Saturday, May 02, 2009

2009 Sports Hall of Fame Induction Ceremony

Coach locks up honour

HALL OF FAME CEREMONY: Since his parents didn't have enough money for him to play hockey, Tom Mastantuono turned to wrestling and fell in love with the sport
Posted 1 hour ago
Twenty-five years ago, when Tom Mastantuono started high school wrestling, he never imagined it would begin a path to the Kingston and District Sports Hall of Fame.
Mastantuono said last night at the 14th induction ceremony at the Ambassador Conference Resort that he was just combining the things he loved to do -- wrestling and coaching.
"If you told me six months ago I would be (going into the hall of fame), I would said, 'No way.' I didn't even think of this stuff," Mastantuono, one of six people inducted last night, said.
"I was doing it because I loved the kids. I loved the fact I was coaching wrestling."
Three of the newest inductees, Leonard Coyle, Bill Fitsell and Mastantuono, were recognized in the builders category.
Mary Skeggs and Sean Reade were inducted for their athletic accomplishments, while Aldo Popazzi, who played soccer and now continues to coach, entered as an athlete/builder.
"I am very honoured to be amongst some of these legends that I've seen in the past," said Mastantuono, 53, who was born in Tufo, Italy.
He said he turned to wrestling in his youth because his parents couldn't afford to enrol him in hockey.
"When I got to wrestling I said, 'Hey, this sport is for me.' I saw that the harder I worked, the more opportunities it might get to win medals," Mastantuono said.
It was that same hard-work approach Mastantuono, a teacher for 25 years at Regiopolis- Notre Dame, handed to his wrestlers. He founded the Regi wrestling team in 1984 and over the tears his athletes won 20 Eastern Ontario Secondary Schools Athletic Association titles.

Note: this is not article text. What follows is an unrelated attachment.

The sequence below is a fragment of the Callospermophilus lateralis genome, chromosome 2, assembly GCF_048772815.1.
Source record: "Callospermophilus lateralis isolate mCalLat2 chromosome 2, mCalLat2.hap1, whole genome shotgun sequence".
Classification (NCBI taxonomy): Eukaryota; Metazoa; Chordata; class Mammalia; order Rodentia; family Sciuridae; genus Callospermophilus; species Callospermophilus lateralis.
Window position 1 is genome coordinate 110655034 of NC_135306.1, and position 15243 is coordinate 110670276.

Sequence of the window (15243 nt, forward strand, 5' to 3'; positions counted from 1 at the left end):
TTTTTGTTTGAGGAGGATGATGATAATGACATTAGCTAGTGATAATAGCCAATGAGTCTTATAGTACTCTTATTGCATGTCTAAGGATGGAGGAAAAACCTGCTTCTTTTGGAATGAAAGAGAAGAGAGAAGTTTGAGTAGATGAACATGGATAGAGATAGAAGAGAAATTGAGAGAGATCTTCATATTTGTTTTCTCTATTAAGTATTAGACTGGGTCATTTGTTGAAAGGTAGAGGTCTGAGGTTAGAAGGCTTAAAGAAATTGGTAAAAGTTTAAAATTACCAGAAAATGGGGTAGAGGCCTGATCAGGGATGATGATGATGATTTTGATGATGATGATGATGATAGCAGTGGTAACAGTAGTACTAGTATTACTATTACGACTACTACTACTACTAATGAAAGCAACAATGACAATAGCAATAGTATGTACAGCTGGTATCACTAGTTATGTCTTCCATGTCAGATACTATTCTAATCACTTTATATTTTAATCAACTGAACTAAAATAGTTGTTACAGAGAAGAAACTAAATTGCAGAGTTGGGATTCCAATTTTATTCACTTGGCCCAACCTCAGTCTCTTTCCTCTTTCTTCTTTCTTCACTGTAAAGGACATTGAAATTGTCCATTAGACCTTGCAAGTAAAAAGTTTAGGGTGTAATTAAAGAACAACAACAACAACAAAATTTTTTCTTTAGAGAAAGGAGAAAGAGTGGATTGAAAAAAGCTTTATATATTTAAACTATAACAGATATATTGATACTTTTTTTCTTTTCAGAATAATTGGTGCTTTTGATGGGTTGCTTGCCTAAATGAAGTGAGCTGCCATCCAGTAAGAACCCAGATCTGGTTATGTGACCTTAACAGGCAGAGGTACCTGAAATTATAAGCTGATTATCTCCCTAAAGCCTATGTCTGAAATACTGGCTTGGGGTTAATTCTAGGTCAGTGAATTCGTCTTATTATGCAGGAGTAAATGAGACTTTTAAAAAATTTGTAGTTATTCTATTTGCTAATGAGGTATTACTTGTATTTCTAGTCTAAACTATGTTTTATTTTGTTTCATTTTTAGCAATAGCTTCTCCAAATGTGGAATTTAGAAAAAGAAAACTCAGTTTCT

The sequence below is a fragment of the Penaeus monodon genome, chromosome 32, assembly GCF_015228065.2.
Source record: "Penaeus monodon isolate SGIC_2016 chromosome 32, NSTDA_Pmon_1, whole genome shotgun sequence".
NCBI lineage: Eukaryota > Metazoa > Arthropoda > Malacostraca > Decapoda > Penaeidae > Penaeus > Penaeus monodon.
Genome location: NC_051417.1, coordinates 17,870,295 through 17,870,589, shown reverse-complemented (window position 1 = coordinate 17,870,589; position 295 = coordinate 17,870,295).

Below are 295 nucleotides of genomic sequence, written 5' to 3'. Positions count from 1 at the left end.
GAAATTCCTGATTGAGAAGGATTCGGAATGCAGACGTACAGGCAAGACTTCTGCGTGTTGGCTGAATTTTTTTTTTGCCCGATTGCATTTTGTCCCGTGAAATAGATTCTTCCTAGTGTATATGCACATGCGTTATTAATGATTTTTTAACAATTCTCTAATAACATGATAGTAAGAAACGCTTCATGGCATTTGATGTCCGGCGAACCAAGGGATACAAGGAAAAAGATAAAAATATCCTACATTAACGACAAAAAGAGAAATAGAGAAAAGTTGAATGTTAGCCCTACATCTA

"Some of those kids who weren't big enough or maybe tall enough to play other sports really fit in well with our program," Mastantuono said.
"Some of them grew to become stronger and went on to excel in other sports."
Mastantuono founded the Kingston and Area Olympic Wrestling Club in 1985 and out of it would come Olympic wrester Paul Ragusa and Canadian university champions Cleopas Ncube and Terri McNutt.
"Tonight, I'm thinking about a lot of those kids. This honour has given me an opportunity to pause and reflect (on) the 25 years I spent with some of these great kids,'' he said.
"There were kids too that maybe weren't great athletes, but just great kids. Those are the kids I admire very much."
Reade, a high school track and football star at Sydenham High School 20 years ago, returned for his induction from Houston, where he now works in the gas and oil industry.
Reade, 35, was in awe walking around reading the stories of the athletes and builders already in the Kingston Sports Hall of Fame.
"To go around the room and see all those inductees, it really is an hour to be amongst them," Reade said.
"There are a lot of individual memories that are coming back. I remember the high school football championships and the 1994 championship (Vanier Cup) with Western.
Hockey historian W. J. (Bill) Fitsell said coming to Kingston in 1953 from his native Lindsay and working as a reporter forThe Kingston Whig-Standardallowed him to seek and unravel the roots of hockey.
"A scribe going into the hall with real athletes and builders," said Fitsell, who made a pitch for some forgotten Kingston athletes to be included in the hall in the near future.
The historian also showed his knowledge of current events when he pointed out two proud hall members who were key builders for the Kingston Kimco Voyageurs, Scotty Martin and Bill Reason.
With the Vees headed off to the RBC Cup Canadian junior A championship in Victoria, Fitsell led more than 300 people in attendance in a special shout-out.
Instead of the signature thumbs up of Don Cherry, another hall of fame member, Fitsell asked for a 'double Vee' salute from peoples' hands.
"Go Vees Go," he said, adding, "that's to prove historians aren't always in the past."

Copyright © 2009 The Whig Standard
Article in the May 2, 2009 Whig Standard, written by Doug Graham